Chris Knipp Writing: Movies, Politics, Art

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PostPosted: Tue Jan 16, 2018 2:28 pm 
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Look back and shed a tear

What it was like in the Obama administration's last year: optimism, quiet work behind the scenes.

After a year of Trump, returning to the end of the Obama administration is a shock. For those of us unhappy with what has happened in the past year it may be an escape into a better, almost unreal world of decency, understatement, admirable goals. "The Final Year:" doesn't that title have an ominous ring, as if heralding the beginning of the end? The material guarantees our interest, regardless of the treatment. You may look backward, and shed a tear.

Alas, however, the treatment could have been better. This isn't the kind of in-depth and analytical political film about key issues or people that might have been. It is not a systematic assessment, not a searching survey. Rather, it is a collection of scenes that add up to a flattering picture of a few key figures close to the president, almost like a publicity film. We get glimpses of the mood, and the world, areas like diplomacy, emigration, disarmament, climate change, and the environment, where the new administration has been seeking to tear down what the Obama administration worked hard to build up, for eight years. This is what was, with its contradictions.

But The Final Year also has a certain undeniable intimacy about it. It gets close (if only momentarily) to three key figures of Obama's foreign policy team. (This in itself provokes thought: the new administration has no such team.)

The film contains some facts that you will not have known. The White House rooms are surprisingly small. The White House has large cockroaches, and at night you can hear rats scurrying around overhead. There are paper coffee cups that have the seal of the president of the United States printed on them. Ben Rhodes, Obama's Assistant National Security Advisor, is an understated right-hand man. He was transformed by "9/11" from aspiring novelist to public servant. He writes speeches for the President, and he wrote a pacifist-leaning one to deliver at Hiroshima. Rhodes has a spartan secret hideaway to work in when he is really stressed in a White House sub-basement. He doesn't type on Macs, but a small black Dell laptop. We frequently see big complimentary photographs of Obama here and there on White House walls. But other than that, there are few indications of what the Obama White House style was like. Perhaps to respect privacy, there are few glimpses here of Michelle and the daughters.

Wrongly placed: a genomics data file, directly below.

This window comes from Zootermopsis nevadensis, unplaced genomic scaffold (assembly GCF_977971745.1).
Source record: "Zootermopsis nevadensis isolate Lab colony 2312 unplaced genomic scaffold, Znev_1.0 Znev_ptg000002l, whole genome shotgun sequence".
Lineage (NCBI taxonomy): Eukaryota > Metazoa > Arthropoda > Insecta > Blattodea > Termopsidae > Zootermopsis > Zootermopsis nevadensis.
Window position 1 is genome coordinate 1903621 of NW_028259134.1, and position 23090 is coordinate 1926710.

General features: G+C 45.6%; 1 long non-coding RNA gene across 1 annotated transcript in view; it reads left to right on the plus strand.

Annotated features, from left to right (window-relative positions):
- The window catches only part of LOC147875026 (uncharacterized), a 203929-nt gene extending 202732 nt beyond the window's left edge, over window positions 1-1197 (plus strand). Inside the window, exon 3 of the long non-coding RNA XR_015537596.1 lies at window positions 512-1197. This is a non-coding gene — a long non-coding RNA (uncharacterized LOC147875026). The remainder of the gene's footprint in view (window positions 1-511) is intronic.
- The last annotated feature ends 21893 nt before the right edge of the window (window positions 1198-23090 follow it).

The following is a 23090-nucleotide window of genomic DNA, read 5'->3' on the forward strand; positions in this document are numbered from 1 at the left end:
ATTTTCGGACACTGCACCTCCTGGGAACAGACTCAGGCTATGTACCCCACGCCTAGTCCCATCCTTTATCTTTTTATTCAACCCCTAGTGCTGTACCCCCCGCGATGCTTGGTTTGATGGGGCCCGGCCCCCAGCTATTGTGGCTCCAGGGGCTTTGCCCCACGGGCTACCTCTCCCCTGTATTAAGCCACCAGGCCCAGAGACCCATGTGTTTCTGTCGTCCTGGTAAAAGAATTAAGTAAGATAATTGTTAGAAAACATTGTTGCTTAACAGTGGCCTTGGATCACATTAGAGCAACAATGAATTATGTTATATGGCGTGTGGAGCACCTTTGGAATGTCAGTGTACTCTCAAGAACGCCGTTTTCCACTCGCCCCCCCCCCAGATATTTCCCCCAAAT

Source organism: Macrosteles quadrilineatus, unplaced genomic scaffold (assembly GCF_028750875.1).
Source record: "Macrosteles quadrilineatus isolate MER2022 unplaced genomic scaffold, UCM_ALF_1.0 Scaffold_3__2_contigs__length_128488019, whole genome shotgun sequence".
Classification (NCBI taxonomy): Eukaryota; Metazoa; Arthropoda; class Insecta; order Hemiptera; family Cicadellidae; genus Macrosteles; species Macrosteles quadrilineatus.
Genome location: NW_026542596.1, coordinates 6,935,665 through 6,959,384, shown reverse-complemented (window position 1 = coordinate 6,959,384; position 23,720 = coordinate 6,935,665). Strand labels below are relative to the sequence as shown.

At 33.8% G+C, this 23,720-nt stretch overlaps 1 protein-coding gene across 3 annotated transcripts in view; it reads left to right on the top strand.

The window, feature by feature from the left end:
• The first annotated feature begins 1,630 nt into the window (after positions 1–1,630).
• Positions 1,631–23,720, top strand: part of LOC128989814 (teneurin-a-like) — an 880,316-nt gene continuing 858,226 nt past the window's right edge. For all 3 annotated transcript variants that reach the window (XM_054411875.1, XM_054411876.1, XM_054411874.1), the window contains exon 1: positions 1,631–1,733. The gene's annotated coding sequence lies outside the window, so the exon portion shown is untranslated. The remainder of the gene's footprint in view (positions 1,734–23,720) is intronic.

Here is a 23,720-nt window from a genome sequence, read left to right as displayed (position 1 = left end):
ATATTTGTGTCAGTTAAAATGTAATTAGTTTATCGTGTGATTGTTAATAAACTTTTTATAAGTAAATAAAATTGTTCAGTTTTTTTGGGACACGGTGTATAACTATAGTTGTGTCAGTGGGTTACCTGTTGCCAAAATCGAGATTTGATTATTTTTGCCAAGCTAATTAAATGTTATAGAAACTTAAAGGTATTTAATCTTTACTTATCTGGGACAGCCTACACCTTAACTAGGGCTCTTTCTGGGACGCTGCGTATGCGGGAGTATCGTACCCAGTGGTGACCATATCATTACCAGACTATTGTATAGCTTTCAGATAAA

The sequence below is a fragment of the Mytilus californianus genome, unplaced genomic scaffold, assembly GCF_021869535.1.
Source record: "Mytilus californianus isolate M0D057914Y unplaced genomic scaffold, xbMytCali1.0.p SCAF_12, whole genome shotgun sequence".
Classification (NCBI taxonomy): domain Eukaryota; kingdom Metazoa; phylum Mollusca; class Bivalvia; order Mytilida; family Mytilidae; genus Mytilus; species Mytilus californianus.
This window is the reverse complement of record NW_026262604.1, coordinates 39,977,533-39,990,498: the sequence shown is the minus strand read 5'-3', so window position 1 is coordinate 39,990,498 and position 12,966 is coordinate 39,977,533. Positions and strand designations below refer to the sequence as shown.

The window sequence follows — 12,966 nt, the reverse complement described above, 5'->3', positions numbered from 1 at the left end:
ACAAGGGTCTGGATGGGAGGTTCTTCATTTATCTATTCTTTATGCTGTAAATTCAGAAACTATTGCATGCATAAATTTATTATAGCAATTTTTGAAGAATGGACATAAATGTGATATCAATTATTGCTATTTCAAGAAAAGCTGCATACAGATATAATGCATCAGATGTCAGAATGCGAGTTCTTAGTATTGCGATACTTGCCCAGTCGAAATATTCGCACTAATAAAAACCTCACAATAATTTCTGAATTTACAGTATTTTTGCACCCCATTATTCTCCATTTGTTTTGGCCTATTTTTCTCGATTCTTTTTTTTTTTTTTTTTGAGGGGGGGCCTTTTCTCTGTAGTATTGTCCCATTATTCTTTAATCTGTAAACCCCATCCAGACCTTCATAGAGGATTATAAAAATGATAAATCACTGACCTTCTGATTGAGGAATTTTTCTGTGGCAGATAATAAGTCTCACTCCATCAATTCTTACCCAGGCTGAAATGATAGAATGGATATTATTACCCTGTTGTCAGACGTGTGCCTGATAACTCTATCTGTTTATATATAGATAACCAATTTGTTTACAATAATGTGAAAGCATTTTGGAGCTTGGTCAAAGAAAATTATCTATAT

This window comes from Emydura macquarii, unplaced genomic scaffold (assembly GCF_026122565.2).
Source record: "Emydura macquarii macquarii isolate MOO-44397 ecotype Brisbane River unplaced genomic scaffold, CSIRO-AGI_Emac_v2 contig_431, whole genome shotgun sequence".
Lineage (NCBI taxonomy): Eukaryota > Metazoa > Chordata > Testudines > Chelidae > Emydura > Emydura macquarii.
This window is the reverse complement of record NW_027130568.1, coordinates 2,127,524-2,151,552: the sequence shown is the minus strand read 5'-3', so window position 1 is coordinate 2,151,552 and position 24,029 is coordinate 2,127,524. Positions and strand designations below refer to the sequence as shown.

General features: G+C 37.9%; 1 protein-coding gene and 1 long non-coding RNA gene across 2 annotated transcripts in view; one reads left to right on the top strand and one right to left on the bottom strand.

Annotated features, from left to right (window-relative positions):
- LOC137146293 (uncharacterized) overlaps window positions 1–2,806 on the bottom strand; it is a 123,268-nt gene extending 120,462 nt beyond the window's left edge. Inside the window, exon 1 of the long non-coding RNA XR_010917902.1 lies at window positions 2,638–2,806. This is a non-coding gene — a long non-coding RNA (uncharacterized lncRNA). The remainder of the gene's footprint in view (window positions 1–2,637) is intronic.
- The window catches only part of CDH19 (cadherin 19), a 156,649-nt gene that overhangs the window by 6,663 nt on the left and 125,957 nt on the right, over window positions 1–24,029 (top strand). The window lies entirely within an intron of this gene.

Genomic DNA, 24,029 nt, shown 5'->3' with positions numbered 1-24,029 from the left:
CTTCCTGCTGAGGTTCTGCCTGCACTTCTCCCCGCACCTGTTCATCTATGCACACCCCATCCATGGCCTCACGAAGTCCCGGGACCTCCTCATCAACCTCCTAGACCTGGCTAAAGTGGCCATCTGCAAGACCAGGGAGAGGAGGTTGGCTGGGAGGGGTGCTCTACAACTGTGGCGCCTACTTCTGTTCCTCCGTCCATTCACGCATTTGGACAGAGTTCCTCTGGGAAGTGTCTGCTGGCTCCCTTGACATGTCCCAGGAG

John Kerry, Secretary of State, is chief negotiator of the Iran Nuclear Accord, signed in these final months. Samantha Power, bringing a journalist's sensibility to her job, went to work for Obama early on and became the United States' Ambassador to the United Nations. Surprise fact: she emigrated to the US as a child from her native Ireland. Some of these people followed by the film (Ben, Samantha, especially Ben) are longtime Obama associates and friends. John Kerry's background as an eventual Vietnam War opponent inspired the President to rely on him. The President likes "stories." He sees the Declaration of Independence as a "story" that can inspire, or interest, young Asians.

The sense of a countdown, of little time remaining to do important things, comes especially with Secretary of State John Kerry: Kerry, though 72, is someone who an aide says "has a boundless amount of energy," and that would appear to be true. We see him rushing off, talking to his wife by phone whom he has evidently not seen for some time, and now going to Vienna to make an urgent, even if challenged, effort to achieve peace in that worst of places, Syria.